Hampton Court is famous for being the home of Henry VIII and the beautiful tudor gardens that remain. Day students at the RSN receive a pass that allows them to access all parts of the palace.
...and the view of the courtyard from our classroom window.
My mother and grandmother first taught me to embroider when I was little, and then I also completed some more classes when in my early 20's (when I learnt to smock and do some wool embroidery). But in recent years, I've tended to only do any embroidery when I've been making gifts for people. To some degree I had lost the enjoyment that comes from working on a project with such fine detail.
I first became aware of the RSN in 2011 when it was revealed that they had been responsible for embroidering the lace on the Duchess of Cambridge's wedding dress, shoes and veil. At the time I looked at their website and noted that they also had day courses, but it wasn't until earlier this year that I decided to book on to a programme.
I was very keen to try whitework, but unfortunately by the time I went to register the course was full-booked (the RSN courses are very popular). However, fortunately for me, one of their other students was unable to attend, so they contacted me a week before the course to see if I was still interested...and of course I was!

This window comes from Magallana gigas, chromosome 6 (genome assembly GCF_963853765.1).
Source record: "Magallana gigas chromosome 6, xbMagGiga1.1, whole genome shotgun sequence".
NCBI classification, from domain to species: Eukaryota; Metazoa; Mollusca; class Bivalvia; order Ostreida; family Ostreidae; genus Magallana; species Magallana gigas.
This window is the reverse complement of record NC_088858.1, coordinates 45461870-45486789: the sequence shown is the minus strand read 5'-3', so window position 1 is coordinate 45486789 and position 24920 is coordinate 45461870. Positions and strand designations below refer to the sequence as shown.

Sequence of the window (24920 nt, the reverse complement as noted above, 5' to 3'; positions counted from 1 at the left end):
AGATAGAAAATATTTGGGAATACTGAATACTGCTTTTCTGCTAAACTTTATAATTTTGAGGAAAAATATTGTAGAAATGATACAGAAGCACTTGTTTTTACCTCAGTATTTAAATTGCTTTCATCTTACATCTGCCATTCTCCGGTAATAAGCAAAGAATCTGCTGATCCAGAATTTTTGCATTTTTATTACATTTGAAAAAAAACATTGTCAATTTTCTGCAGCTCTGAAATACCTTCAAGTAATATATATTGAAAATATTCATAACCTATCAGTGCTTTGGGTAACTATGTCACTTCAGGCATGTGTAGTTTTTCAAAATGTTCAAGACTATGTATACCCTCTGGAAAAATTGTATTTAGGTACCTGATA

So I joined ten other lovely ladies for two days at the palace for our introductory course. The class participants ranged in age from 17 to late 60's...and we even had three class members who had travelled from Australia, the US and Hong Kong.
And so on to the embroidery...we each made a small needlecase which was the perfect size to undertake in the two days as well as provided the opportunity to learn some new stitches. I particularly appreciated the very technical teaching of the different stitches (it made me realise some of my mistakes over the years!).
Progress after day 1...it doesn't seem like much, but this was 4 1/2-5 hours of work
At the end of day 2...embroidery completed, and tacking stitches in place to commence drawn thread work
And the final product...